No matter how carefully one might order up a project, the politics still show up, too. The notion that any project might succeed by merely employing rational methods should seem irrational to all of us by now. We must work the system so the system can work.
This is the second in a series of articles on the unspeakable element of projects, the philosophy of project work. While much gets published about how-to techniques and methods, much less has been written delving into the often curious ways we talk about this work. The words and the music often mismatch in practice. Much remains unsaid, perhaps unspeakable.
“The politics keep nailing us,” complains the ragged leader of a struggling project. “The plan is fine,” he continues, “the method completely reasonable, but the politicians, not the engineers, seem to be failing us.”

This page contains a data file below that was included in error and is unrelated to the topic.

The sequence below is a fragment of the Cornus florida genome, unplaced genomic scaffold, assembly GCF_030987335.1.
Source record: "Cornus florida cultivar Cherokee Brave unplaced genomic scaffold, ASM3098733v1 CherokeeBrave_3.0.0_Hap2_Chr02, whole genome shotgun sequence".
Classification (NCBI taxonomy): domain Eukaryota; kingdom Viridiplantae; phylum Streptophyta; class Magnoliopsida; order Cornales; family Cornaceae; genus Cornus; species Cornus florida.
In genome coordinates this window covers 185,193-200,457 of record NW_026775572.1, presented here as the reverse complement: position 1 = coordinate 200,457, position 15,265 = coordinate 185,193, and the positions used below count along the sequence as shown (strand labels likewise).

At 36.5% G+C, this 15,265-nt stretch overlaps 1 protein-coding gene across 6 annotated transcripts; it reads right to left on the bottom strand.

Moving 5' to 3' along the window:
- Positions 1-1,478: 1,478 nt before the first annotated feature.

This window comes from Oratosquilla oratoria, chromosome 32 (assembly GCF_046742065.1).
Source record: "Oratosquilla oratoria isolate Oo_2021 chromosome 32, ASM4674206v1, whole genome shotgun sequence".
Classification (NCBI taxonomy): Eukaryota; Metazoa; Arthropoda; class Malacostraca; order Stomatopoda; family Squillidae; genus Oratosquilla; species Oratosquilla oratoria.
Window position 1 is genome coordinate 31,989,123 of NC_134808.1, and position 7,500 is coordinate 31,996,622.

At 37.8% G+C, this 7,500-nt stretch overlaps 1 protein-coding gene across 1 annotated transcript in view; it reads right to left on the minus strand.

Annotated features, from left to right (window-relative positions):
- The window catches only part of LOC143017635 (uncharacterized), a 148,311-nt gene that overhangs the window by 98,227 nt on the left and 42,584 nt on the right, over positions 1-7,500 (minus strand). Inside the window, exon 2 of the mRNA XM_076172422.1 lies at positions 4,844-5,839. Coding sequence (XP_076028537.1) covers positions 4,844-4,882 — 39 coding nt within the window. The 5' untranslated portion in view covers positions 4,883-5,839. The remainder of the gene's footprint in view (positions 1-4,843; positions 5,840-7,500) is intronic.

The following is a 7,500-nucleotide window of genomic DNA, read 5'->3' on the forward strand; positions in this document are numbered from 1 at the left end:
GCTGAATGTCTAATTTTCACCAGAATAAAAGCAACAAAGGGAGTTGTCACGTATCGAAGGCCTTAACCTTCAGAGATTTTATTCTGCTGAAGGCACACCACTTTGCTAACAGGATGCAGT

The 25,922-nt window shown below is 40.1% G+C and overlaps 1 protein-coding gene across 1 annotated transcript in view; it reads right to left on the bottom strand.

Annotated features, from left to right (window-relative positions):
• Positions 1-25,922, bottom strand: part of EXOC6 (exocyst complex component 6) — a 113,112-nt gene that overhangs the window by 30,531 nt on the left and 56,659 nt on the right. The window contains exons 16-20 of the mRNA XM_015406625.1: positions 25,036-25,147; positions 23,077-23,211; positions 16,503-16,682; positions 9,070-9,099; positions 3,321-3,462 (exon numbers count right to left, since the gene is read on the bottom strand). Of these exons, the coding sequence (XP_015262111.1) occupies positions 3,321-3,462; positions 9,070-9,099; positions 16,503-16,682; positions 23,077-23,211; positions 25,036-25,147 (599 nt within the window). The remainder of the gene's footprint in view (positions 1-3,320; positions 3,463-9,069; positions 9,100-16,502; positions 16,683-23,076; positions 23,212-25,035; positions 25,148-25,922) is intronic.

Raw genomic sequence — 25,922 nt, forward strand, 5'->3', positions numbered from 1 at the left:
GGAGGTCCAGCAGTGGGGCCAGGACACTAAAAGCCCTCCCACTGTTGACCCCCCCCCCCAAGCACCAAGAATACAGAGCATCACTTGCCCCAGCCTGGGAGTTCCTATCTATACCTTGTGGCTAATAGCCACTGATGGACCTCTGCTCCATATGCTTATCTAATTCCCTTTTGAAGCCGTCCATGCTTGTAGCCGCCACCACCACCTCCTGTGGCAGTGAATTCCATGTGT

You’ve probably heard some variant of this grumble as often as I have heard it. Maybe you’ve heard yourself singing this same, sad tune. Damned politics seem to be the chief enemy of almost every project.
Find a committed customer, build a decent community around the product idea, demonstrate viability six ways to Sunday, recruit stellar contributors, and still limp away, fouled out by some unconscionably underhanded politicking; backstabbed. A clearly better mousetrap co-opted by some big, fat
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